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From Preparation to Completion: A Deep Dive into a Successful Exit Strategy with NV3's Aleksandar Terziyski




Following a successful investment period that ended in 2023, NV3 eagerly anticipates the subsequent phases of its startups’ growth journey: the pursuit of additional investments or the preparation for an exit. With the latter representing the ultimate objective, this article aims to provide valuable tips and essential insights for successfully navigating an exit strategy.


Last year’s acquisition of phos by Ingenico 

This event not only marked a significant milestone for the two companies involved (and NV3 itself) but also brought valuable insights for the broader fintech landscape and the local ecosystem. Phos, a software POS startup, and Ingenico, a global leader in seamless payments, coming together signified a strategic move expected to bolster both companies' offerings and market presence. For phos, this acquisition provided an opportunity to scale its innovative solutions and access a broader customer base. For Ingenico, it represented a chance to enhance its digital payment capabilities and strengthen its position in the market. Moreover, this development held immense importance for the local ecosystem as it showcased the potential for growth and success for other startups in the region. Aleksandar Terziyski, a partner at New Vision 3 (NV3), was instrumental in facilitating this landmark transaction for NV3.


Fundraising & Exit readiness 


An exit or another large fundraising event is not just a milestone but a crucial phase in the development of any startup. Aleksandar Terziyski emphasizes the importance of alignment between founders and investors from day one, with a shared focus on business development, KPIs, and the understanding that a recapitalization event is a likely future scenario. He notes that an exit and the next funding round are identical events, both testaments to a startup's growth and achievement of its goals. The decision to head for an exit or large fundraising should be on the agenda of the founders, CEO, and management of growth companies from day one.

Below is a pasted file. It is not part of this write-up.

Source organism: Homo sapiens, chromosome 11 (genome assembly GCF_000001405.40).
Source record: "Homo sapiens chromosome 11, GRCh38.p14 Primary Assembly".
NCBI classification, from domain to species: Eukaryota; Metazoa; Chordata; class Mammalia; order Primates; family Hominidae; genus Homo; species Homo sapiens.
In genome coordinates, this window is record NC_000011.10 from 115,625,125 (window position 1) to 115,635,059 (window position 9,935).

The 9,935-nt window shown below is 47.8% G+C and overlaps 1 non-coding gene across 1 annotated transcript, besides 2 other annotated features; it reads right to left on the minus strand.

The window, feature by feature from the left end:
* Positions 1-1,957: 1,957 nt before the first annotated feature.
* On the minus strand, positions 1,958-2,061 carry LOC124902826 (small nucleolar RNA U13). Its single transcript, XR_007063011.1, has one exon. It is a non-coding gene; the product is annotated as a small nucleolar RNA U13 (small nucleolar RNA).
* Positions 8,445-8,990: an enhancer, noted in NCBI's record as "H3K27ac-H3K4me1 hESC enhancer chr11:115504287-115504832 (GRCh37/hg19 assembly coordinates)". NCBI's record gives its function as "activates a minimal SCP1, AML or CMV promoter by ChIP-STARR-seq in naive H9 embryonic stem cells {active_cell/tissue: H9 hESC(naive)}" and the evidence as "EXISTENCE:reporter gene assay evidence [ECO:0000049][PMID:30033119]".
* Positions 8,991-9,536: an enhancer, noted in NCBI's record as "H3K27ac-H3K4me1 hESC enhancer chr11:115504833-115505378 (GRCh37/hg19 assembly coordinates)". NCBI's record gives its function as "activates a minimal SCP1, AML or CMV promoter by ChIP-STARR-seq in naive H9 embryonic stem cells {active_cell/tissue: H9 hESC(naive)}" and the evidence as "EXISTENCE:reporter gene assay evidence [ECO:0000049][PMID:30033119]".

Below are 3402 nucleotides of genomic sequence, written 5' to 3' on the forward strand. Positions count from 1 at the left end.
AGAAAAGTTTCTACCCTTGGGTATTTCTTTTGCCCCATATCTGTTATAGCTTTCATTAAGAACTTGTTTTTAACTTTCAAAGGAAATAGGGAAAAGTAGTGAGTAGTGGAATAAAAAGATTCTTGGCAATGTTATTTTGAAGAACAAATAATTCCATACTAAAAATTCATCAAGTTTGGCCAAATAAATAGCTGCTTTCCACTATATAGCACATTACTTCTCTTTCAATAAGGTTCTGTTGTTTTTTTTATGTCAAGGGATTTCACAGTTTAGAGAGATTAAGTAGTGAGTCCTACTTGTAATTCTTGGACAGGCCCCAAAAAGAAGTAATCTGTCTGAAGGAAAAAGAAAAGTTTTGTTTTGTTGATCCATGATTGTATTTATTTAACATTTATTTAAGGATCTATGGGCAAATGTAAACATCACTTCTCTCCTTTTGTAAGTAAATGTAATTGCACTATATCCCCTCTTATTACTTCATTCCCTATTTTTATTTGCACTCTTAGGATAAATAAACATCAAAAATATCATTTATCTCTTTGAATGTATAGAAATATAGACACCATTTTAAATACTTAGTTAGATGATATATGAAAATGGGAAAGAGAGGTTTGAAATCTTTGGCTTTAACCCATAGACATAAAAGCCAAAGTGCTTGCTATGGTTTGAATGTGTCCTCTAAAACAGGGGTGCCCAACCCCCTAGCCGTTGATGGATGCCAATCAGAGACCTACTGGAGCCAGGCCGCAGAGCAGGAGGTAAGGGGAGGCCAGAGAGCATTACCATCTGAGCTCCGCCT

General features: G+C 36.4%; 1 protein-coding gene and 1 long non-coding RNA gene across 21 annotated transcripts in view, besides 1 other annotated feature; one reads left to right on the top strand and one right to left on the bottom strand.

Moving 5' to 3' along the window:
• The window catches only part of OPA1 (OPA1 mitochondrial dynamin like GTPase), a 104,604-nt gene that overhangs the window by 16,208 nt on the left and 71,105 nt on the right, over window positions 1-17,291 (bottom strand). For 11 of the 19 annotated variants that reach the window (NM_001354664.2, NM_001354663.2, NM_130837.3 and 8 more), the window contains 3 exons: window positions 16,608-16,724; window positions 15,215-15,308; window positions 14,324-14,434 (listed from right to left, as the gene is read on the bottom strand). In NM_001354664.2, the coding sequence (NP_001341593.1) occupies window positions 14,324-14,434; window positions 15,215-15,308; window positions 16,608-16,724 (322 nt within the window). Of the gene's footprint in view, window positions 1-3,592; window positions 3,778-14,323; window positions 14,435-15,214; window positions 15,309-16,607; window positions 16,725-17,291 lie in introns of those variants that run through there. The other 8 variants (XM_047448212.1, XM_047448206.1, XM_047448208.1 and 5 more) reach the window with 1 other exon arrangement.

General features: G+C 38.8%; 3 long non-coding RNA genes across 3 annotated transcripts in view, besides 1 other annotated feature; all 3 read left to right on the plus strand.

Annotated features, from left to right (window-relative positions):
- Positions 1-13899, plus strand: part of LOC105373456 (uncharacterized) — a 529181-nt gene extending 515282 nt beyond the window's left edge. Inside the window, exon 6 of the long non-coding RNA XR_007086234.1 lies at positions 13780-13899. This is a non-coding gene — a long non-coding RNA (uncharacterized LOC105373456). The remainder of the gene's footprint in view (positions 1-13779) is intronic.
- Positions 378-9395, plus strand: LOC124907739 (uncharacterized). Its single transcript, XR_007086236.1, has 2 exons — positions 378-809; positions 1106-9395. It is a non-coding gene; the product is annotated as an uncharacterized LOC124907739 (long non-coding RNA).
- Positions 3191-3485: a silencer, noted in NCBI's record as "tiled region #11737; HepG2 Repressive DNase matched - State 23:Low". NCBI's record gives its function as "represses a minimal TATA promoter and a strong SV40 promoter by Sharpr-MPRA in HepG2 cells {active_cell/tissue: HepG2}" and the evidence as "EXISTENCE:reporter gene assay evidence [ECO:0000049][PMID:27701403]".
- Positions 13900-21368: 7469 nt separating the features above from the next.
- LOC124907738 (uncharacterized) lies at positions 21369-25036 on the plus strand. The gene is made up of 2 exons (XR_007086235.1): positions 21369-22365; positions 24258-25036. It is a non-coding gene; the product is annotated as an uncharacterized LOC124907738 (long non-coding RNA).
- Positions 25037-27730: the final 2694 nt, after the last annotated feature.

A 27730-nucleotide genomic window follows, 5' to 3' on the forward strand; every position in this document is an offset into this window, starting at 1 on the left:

The process itself can be broadly divided into four phases:


Preparation: Even prior to any formal fundraising, the Company should keep relevant investment material at hand, and update Company’s progress dynamically. At the initial stage of a formal process, the company must decide whether to hire an external advisor or organize an internal structure to support the process. This involves preparing more extensive exit memorandums, teasers, and other documents and materials to initiate talks with potential partners interested in buying the company. 

Negotiation: This phase involves meeting the company's management, sharing information, and starting commercial due diligence. It is also the stage where a term sheet or a letter of intent is first presented, and the two parties begin to negotiate the main terms of the deal. This is where VCs and investors can be included, and an indicative offer is signed.


Validation: This phase involves validating all information through specific due diligences - legal, technical, financial, etc. After that, the parties develop a Share Purchase Agreement (SPA) that is about buying and selling shares. The end of phase 3 is when the parties officially sign a deal.


Completion: The final part is connected to legal processes like regulatory approvals. The final step is the bank transfer.